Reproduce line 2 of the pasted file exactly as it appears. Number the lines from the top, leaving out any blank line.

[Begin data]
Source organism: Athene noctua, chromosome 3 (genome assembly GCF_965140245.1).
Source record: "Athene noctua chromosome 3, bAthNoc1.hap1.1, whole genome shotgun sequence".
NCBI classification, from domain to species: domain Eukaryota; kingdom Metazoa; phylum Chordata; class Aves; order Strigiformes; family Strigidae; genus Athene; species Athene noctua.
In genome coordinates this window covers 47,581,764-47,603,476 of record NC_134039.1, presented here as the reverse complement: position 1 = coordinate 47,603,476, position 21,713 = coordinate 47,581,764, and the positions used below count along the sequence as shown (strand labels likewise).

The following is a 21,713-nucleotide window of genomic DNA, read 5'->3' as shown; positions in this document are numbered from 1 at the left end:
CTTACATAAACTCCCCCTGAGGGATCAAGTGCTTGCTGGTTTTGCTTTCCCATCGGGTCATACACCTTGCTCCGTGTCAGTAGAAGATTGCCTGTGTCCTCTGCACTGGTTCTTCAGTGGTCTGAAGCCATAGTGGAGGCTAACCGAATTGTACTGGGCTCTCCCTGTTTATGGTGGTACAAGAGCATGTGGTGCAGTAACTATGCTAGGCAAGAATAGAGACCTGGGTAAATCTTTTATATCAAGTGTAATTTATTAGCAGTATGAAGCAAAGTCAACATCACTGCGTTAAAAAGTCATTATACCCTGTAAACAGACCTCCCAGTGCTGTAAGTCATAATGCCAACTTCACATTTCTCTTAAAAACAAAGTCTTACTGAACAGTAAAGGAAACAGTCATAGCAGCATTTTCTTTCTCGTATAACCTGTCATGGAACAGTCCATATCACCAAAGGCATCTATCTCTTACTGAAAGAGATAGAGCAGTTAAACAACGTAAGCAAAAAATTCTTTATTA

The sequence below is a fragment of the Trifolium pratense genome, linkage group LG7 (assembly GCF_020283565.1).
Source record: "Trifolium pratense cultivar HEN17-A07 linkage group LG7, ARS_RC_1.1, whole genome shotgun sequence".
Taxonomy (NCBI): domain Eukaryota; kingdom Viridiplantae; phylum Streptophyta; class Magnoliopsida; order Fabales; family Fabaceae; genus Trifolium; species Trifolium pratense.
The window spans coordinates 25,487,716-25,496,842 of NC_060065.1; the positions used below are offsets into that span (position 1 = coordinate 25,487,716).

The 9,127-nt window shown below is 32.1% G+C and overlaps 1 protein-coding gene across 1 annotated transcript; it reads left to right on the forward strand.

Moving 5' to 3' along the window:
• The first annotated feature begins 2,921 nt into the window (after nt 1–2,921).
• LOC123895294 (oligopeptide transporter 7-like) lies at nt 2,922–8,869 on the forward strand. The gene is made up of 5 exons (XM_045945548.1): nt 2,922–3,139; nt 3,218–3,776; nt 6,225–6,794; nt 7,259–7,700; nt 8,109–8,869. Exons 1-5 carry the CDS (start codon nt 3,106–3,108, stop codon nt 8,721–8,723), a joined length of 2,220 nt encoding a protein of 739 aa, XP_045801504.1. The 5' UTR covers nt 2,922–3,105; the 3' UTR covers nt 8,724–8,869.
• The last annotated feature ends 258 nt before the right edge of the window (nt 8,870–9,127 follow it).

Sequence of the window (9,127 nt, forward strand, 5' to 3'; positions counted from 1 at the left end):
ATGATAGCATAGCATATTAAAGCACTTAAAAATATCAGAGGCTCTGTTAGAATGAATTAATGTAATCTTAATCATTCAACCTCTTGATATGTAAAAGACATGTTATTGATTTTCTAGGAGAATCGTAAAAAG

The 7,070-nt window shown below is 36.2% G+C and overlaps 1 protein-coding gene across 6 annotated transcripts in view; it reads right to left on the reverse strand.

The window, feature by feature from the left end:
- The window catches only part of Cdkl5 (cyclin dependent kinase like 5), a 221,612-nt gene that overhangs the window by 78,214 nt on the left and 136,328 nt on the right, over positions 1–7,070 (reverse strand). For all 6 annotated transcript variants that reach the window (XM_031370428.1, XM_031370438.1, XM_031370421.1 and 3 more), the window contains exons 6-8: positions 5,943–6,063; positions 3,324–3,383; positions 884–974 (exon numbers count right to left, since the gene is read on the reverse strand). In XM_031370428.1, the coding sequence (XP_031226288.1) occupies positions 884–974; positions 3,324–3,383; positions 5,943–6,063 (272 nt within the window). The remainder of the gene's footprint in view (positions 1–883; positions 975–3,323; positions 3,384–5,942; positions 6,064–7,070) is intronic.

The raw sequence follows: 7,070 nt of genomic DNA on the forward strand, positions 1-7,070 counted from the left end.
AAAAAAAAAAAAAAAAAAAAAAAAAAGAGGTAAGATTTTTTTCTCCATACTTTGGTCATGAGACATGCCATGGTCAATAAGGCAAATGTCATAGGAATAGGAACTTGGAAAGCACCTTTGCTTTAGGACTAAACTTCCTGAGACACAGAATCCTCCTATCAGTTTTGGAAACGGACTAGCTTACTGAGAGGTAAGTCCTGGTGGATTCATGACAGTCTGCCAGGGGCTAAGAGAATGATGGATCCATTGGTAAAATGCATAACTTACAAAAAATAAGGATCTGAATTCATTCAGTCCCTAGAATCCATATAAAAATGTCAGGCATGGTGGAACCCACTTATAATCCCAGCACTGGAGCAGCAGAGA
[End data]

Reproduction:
Source record: "Athene noctua chromosome 3, bAthNoc1.hap1.1, whole genome shotgun sequence".